3. What tunes are you learning this month, and which is your current favorite?

I'm working on Inisheer and Captain Picard's Air (the STNG episode "Inner Light" was one of the reasons I started with the whistle).

4. What whistles are on your 2020 Wish List?

None (right now). I already bout a Dixon, a Parks Walkabout, a Susato and a Becker's low D, so I need to learn how to use them before I go looking for more!

5. What do you enjoy most about playing tin whistle?

I'm just learning for personal enjoyment (my family would agree). I am happy to feel like I'm making slow progress, even though I only get about 5 minutes a day to play.


Top
 Profile  
Reply with quote  
 
PostPosted: Fri Feb 28, 2020 10:06 am 
Offline
User avatar

Joined: Mon Jul 10, 2006 7:25 am
Posts: 4423
Location: WV to the OC
stiofan wrote:
Scottish music is relatively new territory for me...I'm guessing that some GHB players who also play whistle use ornaments from the piping tradition, which causes me to believe that style of ornamenting would be more traditionally Scottish on the whistle as well...


Thing is, the physics of how whistles work are so different from how Scottish pipe chanters work that few Highland pipe ornaments work on whistle.

Being that I have the vocabulary of Highland pipe ornaments already under my fingers, I've tried them on whistle, and there are a couple that do work and I do play.

One is the piobaireachd ornament called botri or dare according to which canntaireachd you're using. I throw it in when playing ceol beag on the Highland pipes, and I use it on whistle also, due to it being whistle-friendly.

On whistle it's a fancy way of going from A to B:

xxo ooo
xoo ooo
xxo ooo
oxo ooo
xxo ooo
xoo ooo

or in other words a sequence of two cuts (B and C) played on A, followed by a B melody note.

The other GHB ornament I use on whistle is a modified leumluath or "grip" which I play on C natural on whistle. It has the effect of a roll on C natural, and IMHO sounds very nice on whistle.

Basically I play a "grip" with the lower hand while the upper hand continues to play C natural:

oxx xoo
oxx xxx
oxx oxx
oxx xxx
oxx xoo

Yes I could play "grips" practically anywhere on the whistle but I don't, rather I play the ordinary traditional cuts, pats, and rolls from ITM. I use the "grip" on C natural because it, for me, fills a technique-gap, an easy-to-play roll-like ornament on C natural.

_________________
Richard Cook
1978 Quinn uilleann pipes
1945 Starck Highland pipes
Goldie Low D whistle


Top
 Profile  
Reply with quote  
 
PostPosted: Sun Mar 01, 2020 5:57 pm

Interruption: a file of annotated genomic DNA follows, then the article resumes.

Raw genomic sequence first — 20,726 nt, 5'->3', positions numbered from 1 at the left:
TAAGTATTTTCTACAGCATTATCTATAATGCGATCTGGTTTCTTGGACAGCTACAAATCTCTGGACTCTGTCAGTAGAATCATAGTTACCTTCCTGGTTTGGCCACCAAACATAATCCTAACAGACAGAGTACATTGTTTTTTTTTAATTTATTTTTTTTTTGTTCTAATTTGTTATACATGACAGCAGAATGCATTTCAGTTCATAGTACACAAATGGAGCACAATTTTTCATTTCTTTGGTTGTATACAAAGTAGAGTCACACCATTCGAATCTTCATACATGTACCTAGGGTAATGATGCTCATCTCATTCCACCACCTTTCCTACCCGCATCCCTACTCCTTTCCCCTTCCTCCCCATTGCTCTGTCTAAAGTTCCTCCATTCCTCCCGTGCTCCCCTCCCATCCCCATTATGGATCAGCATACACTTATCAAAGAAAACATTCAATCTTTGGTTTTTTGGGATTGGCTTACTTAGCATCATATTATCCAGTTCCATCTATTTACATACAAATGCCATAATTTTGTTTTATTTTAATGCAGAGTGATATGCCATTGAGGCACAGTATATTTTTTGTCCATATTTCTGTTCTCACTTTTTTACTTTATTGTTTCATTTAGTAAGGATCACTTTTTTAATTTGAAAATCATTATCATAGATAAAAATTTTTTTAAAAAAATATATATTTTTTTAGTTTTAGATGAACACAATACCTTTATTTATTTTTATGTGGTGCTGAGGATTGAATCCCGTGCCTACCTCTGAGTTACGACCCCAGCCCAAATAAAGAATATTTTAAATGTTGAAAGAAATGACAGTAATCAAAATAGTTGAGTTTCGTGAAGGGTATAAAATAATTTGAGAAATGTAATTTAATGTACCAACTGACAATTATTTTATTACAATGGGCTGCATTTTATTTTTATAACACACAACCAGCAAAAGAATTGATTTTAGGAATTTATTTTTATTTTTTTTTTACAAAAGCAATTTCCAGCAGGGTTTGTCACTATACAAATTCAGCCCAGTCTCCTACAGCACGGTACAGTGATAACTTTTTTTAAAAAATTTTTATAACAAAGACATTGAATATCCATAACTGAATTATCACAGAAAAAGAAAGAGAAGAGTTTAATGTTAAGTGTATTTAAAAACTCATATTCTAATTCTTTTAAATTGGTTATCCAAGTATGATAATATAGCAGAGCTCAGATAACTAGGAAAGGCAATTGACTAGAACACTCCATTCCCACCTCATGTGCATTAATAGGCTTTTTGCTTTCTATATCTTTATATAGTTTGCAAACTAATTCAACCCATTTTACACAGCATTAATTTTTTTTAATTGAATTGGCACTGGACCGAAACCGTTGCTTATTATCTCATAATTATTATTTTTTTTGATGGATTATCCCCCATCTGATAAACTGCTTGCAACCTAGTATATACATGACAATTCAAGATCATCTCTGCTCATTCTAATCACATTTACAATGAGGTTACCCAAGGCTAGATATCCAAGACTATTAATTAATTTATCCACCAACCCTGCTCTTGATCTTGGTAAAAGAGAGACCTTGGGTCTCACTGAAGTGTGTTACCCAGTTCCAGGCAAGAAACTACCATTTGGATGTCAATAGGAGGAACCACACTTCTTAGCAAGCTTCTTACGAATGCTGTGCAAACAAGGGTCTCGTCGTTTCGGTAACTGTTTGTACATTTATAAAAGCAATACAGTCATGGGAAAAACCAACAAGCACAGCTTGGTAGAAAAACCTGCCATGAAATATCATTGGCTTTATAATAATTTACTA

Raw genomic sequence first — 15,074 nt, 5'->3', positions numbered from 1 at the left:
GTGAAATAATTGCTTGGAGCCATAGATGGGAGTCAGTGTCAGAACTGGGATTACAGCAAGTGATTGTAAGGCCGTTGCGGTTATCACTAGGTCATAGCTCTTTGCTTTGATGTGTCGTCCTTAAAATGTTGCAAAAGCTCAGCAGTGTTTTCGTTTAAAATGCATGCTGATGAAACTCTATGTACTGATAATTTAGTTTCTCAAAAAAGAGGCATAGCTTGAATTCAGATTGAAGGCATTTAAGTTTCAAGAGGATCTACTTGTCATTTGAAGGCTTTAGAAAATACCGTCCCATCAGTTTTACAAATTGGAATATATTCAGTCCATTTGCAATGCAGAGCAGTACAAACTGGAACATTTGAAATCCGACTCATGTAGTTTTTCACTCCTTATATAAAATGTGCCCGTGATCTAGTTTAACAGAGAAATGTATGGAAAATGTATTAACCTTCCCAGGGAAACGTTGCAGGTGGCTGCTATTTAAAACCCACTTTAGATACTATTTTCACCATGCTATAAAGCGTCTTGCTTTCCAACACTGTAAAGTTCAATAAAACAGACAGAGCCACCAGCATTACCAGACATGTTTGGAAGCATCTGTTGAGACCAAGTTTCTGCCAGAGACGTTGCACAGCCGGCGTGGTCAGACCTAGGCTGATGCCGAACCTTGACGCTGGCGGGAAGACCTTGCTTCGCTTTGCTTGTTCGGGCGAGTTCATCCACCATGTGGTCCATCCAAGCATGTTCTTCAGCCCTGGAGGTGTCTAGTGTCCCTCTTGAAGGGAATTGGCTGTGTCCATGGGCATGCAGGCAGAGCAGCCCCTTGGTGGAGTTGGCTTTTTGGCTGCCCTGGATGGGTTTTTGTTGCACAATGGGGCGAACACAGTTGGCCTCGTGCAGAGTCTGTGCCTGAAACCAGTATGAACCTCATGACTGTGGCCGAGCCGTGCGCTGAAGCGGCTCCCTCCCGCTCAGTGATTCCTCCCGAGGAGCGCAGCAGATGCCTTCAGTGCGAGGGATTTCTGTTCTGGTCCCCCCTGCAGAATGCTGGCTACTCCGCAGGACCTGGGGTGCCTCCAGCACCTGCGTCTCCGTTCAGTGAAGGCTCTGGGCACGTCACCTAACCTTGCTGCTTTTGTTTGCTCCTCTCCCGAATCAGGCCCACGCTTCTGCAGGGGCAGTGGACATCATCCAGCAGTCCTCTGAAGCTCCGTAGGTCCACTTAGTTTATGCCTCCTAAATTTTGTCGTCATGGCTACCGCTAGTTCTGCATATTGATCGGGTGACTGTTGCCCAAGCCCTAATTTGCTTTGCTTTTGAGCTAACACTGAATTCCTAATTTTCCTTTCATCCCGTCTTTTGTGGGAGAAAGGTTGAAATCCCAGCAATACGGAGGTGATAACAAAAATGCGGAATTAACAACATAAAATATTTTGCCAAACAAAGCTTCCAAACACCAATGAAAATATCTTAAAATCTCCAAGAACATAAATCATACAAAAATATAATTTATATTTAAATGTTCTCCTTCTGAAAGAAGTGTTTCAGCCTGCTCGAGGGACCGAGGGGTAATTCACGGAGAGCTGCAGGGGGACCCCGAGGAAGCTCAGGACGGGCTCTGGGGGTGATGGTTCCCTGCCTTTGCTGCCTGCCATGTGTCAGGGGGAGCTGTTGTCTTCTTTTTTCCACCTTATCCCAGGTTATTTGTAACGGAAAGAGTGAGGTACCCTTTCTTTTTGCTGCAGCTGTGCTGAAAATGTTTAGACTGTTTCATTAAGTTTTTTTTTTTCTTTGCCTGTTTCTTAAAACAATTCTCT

Offline
User avatar

Joined: Thu Sep 11, 2003 1:43 pm
Posts: 339
Location: Sonoma County, CA USA
pancelticpiper wrote:
the physics of how whistles work are so different from how Scottish pipe chanters work that few Highland pipe ornaments work on whistle

Thanks Richard. Knowing very little about GHB technique (but having long-admired the instrument and the tradition), I figured it would be true that the ornaments are different, as you've said on several discussions on The Session, including this one: https://thesession.org/discussions/19128:
"The bottom line is that each traditional instrument has had developed on it, by generations of players, a system of ornamentation that is best suited to the peculiarities of that particular instrument."

Still, I'm curious what ornamentation techniques on whistle would be considered authentically Scottish versus Irish ornaments that found their way across the sea. Maybe there's been so much cross-pollination that it's impossible to know, but when I play something like, say, The Mist On The Mountains, I wonder how it might be played from deep within the Scottish tradition, perhaps somewhat influenced by piping technique (or not). In the meantime, I'll give the botri/botridare and the leumluath a go.


Top
 Profile  
Reply with quote  
 
PostPosted: Wed Mar 04, 2020 8:03 am 
Offline
User avatar

Joined: Mon Jul 10, 2006 7:25 am
Posts: 4423
Location: WV to the OC
Well the main thing on my 2020 wish list, a great-playing mezzo F whistle, has been sorted.

I had a nice chat with Colin Goldie yesterday, he in Germany, I in California. He played over the phone six different F whistles he had to hand, we discussed my preferences and how they applied to the various whistles, and a whistle was chosen. It will soon be on its way.

At some point I will get Goldies in Low Eb and Low Enat too, to fill the gap between the Low C and Low D already in my roll and the F that's coming.

_________________
Richard Cook
1978 Quinn uilleann pipes
1945 Starck Highland pipes
Goldie Low D whistle


Top
 Profile  
Reply with quote  
 
PostPosted: Wed Mar 04, 2020 8:15 am 
Offline
User avatar

Joined: Mon Jul 10, 2006 7:25 am
Posts: 4423
Location: WV to the OC
stiofan wrote:
The Mist On The Mountains, I wonder how it might be played from deep within the Scottish tradition, perhaps somewhat influenced by piping technique (or not).


If you mean Chi Mi na Mor Bheanna (I See the Big Mountains) or The Mist-Covered Mountains, I think it's a fairly recent composition, so there wouldn't be a deep tradition about how to play it.

https://www.youtube.com/watch?v=WFPetiv-3oM